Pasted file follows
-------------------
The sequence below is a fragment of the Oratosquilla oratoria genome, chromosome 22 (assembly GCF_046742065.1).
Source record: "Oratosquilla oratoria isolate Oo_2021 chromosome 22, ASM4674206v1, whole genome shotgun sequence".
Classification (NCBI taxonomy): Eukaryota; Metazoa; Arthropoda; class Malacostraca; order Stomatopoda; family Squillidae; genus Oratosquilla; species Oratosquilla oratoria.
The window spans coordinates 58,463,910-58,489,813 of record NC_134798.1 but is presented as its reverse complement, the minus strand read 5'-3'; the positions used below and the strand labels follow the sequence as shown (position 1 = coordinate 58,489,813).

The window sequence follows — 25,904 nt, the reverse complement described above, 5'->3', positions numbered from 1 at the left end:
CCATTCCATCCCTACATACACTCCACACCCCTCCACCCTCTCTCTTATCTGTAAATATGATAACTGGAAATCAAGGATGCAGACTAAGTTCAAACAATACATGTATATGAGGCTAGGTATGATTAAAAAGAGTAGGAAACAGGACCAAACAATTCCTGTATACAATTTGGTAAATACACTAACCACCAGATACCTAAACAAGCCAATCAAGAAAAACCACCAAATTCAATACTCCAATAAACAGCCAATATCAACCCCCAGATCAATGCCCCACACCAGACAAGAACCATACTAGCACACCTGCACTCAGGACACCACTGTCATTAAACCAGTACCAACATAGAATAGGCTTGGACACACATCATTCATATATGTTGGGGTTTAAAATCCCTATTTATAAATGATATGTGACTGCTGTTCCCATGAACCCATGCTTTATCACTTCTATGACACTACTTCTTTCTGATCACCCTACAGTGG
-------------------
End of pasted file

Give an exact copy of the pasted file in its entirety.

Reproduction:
The sequence below is a fragment of the Oratosquilla oratoria genome, chromosome 22 (assembly GCF_046742065.1).
Source record: "Oratosquilla oratoria isolate Oo_2021 chromosome 22, ASM4674206v1, whole genome shotgun sequence".
Classification (NCBI taxonomy): Eukaryota; Metazoa; Arthropoda; class Malacostraca; order Stomatopoda; family Squillidae; genus Oratosquilla; species Oratosquilla oratoria.
The window spans coordinates 58,463,910-58,489,813 of record NC_134798.1 but is presented as its reverse complement, the minus strand read 5'-3'; the positions used below and the strand labels follow the sequence as shown (position 1 = coordinate 58,489,813).

The window sequence follows — 25,904 nt, the reverse complement described above, 5'->3', positions numbered from 1 at the left end:
CCATTCCATCCCTACATACACTCCACACCCCTCCACCCTCTCTCTTATCTGTAAATATGATAACTGGAAATCAAGGATGCAGACTAAGTTCAAACAATACATGTATATGAGGCTAGGTATGATTAAAAAGAGTAGGAAACAGGACCAAACAATTCCTGTATACAATTTGGTAAATACACTAACCACCAGATACCTAAACAAGCCAATCAAGAAAAACCACCAAATTCAATACTCCAATAAACAGCCAATATCAACCCCCAGATCAATGCCCCACACCAGACAAGAACCATACTAGCACACCTGCACTCAGGACACCACTGTCATTAAACCAGTACCAACATAGAATAGGCTTGGACACACATCATTCATATATGTTGGGGTTTAAAATCCCTATTTATAAATGATATGTGACTGCTGTTCCCATGAACCCATGCTTTATCACTTCTATGACACTACTTCTTTCTGATCACCCTACAGTGG